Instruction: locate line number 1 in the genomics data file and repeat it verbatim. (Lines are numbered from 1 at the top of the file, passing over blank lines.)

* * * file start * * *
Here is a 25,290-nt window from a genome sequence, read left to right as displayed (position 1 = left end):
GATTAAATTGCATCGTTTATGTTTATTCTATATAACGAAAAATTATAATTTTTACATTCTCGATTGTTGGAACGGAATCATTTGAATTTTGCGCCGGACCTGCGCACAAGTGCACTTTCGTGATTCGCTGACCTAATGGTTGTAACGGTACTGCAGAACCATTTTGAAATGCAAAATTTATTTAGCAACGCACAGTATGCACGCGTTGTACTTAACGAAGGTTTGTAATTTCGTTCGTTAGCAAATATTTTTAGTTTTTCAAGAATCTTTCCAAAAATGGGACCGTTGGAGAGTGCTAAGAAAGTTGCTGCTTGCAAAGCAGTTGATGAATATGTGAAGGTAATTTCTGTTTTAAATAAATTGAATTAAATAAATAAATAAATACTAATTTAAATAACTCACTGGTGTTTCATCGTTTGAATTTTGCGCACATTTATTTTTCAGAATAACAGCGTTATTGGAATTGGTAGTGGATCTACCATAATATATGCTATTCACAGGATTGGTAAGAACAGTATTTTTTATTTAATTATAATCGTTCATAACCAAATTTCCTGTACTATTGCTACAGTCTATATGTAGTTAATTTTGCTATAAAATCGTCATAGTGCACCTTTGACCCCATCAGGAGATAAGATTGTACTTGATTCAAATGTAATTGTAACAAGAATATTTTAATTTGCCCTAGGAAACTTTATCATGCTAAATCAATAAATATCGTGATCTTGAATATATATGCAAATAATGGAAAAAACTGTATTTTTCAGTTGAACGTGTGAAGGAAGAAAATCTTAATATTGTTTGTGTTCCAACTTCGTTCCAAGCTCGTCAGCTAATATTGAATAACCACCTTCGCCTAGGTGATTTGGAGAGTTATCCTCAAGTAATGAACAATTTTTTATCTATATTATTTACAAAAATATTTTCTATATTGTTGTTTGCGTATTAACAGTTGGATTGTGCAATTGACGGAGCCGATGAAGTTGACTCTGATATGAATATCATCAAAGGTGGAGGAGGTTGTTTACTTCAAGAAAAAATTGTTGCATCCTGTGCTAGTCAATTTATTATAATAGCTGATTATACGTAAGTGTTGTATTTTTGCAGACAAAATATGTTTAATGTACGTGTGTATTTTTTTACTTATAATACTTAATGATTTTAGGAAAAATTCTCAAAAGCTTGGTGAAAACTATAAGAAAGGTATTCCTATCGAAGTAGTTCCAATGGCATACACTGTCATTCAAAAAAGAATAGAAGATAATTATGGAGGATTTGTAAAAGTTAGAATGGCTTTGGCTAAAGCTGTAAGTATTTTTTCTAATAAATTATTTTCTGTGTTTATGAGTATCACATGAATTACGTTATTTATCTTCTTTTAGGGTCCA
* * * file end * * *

Here is a 25,290-nt window from a genome sequence, read left to right as displayed (position 1 = left end):